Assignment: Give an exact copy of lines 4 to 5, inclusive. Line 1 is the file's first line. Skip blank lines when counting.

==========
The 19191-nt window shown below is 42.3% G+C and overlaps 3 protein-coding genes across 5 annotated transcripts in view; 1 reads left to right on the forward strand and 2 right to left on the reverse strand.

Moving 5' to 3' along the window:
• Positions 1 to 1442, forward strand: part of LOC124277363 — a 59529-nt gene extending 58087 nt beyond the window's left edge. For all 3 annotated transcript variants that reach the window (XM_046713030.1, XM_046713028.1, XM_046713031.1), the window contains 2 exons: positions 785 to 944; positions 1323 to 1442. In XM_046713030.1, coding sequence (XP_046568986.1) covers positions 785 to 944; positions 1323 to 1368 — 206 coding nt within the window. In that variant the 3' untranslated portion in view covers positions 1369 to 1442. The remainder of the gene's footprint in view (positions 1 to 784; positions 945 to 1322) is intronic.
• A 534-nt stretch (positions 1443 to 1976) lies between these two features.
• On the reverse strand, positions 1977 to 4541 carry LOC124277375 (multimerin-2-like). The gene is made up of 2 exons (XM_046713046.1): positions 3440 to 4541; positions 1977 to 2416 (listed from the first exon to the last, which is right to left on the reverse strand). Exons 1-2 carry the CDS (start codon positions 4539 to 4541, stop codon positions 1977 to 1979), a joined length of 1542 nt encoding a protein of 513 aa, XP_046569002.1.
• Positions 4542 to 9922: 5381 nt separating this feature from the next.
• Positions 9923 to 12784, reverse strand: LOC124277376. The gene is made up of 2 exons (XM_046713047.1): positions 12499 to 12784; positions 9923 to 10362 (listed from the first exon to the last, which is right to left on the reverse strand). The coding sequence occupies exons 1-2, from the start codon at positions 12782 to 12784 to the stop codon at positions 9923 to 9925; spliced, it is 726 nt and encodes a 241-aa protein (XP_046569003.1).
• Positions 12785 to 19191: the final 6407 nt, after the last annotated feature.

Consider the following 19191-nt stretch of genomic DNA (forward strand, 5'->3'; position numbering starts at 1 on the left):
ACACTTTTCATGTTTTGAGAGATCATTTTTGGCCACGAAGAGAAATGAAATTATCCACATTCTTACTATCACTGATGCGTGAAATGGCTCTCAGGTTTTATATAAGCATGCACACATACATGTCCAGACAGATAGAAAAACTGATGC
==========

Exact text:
• A 534-nt stretch (positions 1443 to 1976) lies between these two features.
• On the reverse strand, positions 1977 to 4541 carry LOC124277375 (multimerin-2-like). The gene is made up of 2 exons (XM_046713046.1): positions 3440 to 4541; positions 1977 to 2416 (listed from the first exon to the last, which is right to left on the reverse strand). Exons 1-2 carry the CDS (start codon positions 4539 to 4541, stop codon positions 1977 to 1979), a joined length of 1542 nt encoding a protein of 513 aa, XP_046569002.1.